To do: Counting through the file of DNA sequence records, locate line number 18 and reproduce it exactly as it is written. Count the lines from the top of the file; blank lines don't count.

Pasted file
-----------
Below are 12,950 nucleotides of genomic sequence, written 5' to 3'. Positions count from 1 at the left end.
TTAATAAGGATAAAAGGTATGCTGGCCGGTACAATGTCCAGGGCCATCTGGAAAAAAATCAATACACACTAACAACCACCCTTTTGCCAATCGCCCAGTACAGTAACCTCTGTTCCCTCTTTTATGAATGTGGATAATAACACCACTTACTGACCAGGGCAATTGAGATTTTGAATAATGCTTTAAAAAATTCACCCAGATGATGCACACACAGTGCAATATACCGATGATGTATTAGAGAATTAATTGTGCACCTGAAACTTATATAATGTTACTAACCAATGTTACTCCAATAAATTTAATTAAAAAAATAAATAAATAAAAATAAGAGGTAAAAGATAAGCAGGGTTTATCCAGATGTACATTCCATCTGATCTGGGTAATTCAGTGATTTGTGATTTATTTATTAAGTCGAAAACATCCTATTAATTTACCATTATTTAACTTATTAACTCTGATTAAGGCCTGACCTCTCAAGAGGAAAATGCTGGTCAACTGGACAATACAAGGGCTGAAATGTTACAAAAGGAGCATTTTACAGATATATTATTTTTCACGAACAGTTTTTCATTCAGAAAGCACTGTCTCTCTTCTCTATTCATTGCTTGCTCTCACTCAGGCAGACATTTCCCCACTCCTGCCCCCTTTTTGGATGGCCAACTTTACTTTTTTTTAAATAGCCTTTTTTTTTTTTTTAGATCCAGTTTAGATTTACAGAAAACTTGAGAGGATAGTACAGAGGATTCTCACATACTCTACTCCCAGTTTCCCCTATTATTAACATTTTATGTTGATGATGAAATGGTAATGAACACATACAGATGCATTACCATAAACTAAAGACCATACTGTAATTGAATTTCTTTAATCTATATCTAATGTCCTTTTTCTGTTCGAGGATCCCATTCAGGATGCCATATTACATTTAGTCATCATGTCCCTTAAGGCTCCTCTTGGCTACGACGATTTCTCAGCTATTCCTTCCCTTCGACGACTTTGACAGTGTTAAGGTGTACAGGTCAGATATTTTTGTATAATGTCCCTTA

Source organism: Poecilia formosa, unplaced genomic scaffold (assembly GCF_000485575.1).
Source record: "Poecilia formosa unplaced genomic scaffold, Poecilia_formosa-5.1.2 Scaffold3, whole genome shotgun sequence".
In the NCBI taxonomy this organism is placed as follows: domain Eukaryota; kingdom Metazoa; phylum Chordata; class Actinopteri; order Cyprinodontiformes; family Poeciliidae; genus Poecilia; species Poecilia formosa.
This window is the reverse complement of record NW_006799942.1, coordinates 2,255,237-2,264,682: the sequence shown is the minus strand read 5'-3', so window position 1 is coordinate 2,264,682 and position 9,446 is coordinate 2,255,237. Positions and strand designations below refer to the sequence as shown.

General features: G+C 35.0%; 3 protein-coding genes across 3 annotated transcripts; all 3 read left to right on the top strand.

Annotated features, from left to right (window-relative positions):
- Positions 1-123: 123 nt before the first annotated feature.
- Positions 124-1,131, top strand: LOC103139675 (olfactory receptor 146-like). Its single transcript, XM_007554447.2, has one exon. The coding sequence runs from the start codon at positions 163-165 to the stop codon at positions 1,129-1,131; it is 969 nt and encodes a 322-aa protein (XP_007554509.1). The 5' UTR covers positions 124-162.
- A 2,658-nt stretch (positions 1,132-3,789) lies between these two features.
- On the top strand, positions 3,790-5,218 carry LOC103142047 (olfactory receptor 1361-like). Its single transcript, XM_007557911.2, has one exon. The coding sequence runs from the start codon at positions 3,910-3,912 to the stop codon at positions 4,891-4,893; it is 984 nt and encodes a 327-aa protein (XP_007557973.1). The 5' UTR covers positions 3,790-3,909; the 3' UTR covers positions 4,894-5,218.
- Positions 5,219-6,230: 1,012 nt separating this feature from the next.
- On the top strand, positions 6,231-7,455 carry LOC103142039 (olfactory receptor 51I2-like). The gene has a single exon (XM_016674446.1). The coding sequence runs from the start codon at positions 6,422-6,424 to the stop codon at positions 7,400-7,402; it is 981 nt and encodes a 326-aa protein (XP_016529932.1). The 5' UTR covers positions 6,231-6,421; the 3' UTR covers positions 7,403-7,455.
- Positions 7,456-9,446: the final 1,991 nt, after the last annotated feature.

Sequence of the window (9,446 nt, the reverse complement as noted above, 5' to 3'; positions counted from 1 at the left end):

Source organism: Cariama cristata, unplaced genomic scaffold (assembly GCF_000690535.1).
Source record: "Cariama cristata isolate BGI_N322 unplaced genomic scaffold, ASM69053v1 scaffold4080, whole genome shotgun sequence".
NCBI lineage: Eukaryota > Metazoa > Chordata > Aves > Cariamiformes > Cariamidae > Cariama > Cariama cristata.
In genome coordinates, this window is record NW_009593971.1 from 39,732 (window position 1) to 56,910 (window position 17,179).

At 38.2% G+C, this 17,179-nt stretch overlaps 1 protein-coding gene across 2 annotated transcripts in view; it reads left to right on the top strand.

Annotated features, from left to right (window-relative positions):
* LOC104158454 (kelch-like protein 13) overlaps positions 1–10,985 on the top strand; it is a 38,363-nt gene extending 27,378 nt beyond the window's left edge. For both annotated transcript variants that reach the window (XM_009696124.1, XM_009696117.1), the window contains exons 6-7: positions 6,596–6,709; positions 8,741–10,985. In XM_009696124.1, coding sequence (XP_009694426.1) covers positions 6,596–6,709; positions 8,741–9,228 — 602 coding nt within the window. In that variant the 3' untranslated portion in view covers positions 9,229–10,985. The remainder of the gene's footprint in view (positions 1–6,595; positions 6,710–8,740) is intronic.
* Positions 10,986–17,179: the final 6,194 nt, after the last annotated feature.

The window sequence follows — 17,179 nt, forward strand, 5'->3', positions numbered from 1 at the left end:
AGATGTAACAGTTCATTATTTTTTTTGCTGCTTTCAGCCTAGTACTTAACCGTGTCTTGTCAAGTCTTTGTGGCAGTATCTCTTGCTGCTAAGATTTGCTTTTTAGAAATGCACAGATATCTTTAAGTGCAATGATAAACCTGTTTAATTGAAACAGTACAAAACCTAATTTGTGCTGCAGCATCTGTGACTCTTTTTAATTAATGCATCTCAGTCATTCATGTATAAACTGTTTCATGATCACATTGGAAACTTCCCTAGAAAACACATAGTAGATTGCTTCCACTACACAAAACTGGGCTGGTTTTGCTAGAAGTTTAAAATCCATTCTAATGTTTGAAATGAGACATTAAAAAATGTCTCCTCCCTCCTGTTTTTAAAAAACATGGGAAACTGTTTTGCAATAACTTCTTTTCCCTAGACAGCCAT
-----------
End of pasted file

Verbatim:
Source record: "Cariama cristata isolate BGI_N322 unplaced genomic scaffold, ASM69053v1 scaffold4080, whole genome shotgun sequence".